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ERIC Number: ED559793
Record Type: Non-Journal
Publication Date: 2013
Pages: 240
Abstractor: As Provided
Reference Count: N/A
ISBN: 978-1-3033-2973-9
Personal Epistemological Development of Chinese Engineering Doctoral Students in U.S. Institutions: An Application of Perry's Theory
Zhu, Jiabin
ProQuest LLC, Ph.D. Dissertation, Purdue University
The U.S. has experienced a large surge of foreign talent, as evidenced by the large number of international students enrolling each year in science and engineering fields (IIE, 2010). Among the foreign countries and economies, China ranks top in the number of doctorate degree recipients from U.S. institutions in science and engineering fields (NSF, 2010). Although prior studies have explored issues such as Chinese students' academic productivity, job satisfaction, and adjustment within U.S. institutions, little is currently known about the cognitive aspects of their academic experiences. For this reason, Perry's theory (1970), which describes college students' epistemological development from a dualistic to a constructivist view and can be grouped into four main developmental stages (i.e., "Dualism," "Multiplicity," "Relativism," and "Commitment within Relativism"), is utilized to study the epistemological development of Chinese engineering doctoral students who are pursuing degrees in U.S. institutions. An explanatory mixed methods research design (Creswell, 2008) was adopted to collect both quantitative and qualitative data from among Chinese engineering doctoral students at various stages of study from five Big Ten research universities. This research was composed of three major steps: First, an instrument that was based upon three of the four stages in Perry's theory ("Dualism," "Relativism," and "Commitment within Relativism") and validated among Chinese college students, namely, Zhang's Cognitive Development Inventory (ZCDI) (Zhang, 1995, 1997, and 2002), was modified through a process of content validity check to establish an instrument that can represent all of the four stages in Perry's theory. Second, the revised ZCDI was used to collect quantitative data from 147 Chinese engineering doctoral students about their epistemological development. The overall profiles obtained from the quantitative survey results showed that the prominent thinking styles of nearly 80% of the students fell into the higher level of thinking (i.e. "Relativism" or "Commitment within Relativism") in Perry's theory. Informed by the results of the quantitative data, nineteen students from the survey respondents representing the different epistemological developmental stages were then engaged in follow-up one-on-one interviews via a phenomenological method in an effort to understand students' perceptions of their own experiences in their own terms. Results from the qualitative data collection and analysis confirmed and refined the profiles of said students' epistemological development by the identification of practical instances of different thinking styles from the students' experiences. Factors that are potentially associated with the students' development of the higher level of thinking in Perry's theory were also explored. This research adds to the current body of knowledge in personal epistemology in several ways. First, the study provides a picture of the epistemological development of Chinese engineering doctoral students in U.S. institutions within the context of Perry's theory. Second, the focus on doctoral students allows the exploration of the higher developmental levels of Perry's theory, which was first developed among college students. Moreover, because of the emphasis on the engineering students, this study contributes to a better understanding about how engineering-specific beliefs or experiences can be incorporated into the epistemological development of foreign-born engineers by the operationalization of the thinking styles among these students. [The dissertation citations contained here are published with the permission of ProQuest LLC. Further reproduction is prohibited without permission. Copies of dissertations may be obtained by Telephone (800) 1-800-521-0600. Web page:]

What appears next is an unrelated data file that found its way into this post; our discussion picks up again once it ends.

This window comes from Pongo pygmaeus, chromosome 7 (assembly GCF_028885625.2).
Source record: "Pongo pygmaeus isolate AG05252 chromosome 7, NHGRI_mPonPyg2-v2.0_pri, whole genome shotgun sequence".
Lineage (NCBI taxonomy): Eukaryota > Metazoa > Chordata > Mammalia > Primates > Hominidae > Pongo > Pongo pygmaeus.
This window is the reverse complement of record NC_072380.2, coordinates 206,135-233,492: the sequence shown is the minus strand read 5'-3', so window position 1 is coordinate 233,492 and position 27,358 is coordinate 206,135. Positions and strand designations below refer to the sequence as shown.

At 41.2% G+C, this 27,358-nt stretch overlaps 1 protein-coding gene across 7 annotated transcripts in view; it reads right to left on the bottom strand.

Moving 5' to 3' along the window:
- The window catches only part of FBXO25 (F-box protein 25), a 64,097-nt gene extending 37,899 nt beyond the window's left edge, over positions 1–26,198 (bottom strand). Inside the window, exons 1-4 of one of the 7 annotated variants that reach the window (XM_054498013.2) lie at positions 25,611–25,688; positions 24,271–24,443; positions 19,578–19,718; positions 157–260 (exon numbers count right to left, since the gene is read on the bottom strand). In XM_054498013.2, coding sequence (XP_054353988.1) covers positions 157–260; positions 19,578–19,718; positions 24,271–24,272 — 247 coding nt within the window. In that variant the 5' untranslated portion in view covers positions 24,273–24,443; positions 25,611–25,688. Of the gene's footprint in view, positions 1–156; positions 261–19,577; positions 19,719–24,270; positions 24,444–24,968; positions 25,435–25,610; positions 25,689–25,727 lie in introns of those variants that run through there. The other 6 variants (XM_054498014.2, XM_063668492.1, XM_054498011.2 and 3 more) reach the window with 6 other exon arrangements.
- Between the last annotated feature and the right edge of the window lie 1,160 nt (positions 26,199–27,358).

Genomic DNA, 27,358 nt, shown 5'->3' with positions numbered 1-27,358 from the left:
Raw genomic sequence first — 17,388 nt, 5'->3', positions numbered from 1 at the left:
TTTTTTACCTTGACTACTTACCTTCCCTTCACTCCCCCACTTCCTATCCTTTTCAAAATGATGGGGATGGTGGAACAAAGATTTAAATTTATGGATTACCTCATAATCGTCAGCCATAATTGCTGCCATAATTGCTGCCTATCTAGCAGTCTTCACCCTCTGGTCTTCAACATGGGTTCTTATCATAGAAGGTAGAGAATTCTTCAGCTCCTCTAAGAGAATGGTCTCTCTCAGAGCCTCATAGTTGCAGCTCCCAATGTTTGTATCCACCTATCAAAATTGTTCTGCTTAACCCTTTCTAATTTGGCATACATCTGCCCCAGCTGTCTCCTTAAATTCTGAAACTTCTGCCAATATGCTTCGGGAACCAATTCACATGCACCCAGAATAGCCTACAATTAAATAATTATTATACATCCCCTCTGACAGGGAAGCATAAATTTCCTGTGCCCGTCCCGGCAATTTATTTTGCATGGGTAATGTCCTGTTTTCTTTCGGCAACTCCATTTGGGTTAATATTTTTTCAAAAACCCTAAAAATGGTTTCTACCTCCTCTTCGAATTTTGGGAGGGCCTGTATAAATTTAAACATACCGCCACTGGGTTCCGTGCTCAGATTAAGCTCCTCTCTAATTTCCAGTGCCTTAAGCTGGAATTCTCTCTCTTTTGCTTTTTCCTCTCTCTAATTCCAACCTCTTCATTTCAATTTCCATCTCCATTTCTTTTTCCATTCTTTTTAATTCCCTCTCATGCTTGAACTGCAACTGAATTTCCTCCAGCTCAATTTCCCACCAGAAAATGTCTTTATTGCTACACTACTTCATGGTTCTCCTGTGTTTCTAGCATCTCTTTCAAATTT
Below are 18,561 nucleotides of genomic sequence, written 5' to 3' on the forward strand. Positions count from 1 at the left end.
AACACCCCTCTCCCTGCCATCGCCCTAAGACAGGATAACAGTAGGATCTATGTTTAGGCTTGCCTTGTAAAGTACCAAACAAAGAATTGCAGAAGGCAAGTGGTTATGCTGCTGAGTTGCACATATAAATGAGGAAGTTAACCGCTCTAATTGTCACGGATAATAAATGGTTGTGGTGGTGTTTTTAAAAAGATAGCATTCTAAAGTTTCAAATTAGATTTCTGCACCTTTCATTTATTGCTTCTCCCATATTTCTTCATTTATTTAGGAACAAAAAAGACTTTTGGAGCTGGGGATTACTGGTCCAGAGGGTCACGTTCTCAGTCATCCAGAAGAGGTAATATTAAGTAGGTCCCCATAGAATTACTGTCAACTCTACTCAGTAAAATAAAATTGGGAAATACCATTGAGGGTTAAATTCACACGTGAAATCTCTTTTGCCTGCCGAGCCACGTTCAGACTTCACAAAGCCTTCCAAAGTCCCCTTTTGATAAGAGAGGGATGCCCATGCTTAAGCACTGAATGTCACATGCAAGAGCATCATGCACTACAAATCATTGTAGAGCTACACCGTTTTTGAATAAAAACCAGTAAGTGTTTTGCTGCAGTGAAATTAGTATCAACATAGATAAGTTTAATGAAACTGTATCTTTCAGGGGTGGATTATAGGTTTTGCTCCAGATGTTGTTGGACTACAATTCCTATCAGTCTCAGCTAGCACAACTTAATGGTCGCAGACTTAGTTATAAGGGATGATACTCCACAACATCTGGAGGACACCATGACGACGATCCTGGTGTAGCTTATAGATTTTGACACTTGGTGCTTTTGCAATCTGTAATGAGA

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Publication Type: Dissertations/Theses - Doctoral Dissertations
Education Level: Higher Education; Postsecondary Education
Audience: N/A
Language: English
Sponsor: N/A
Authoring Institution: N/A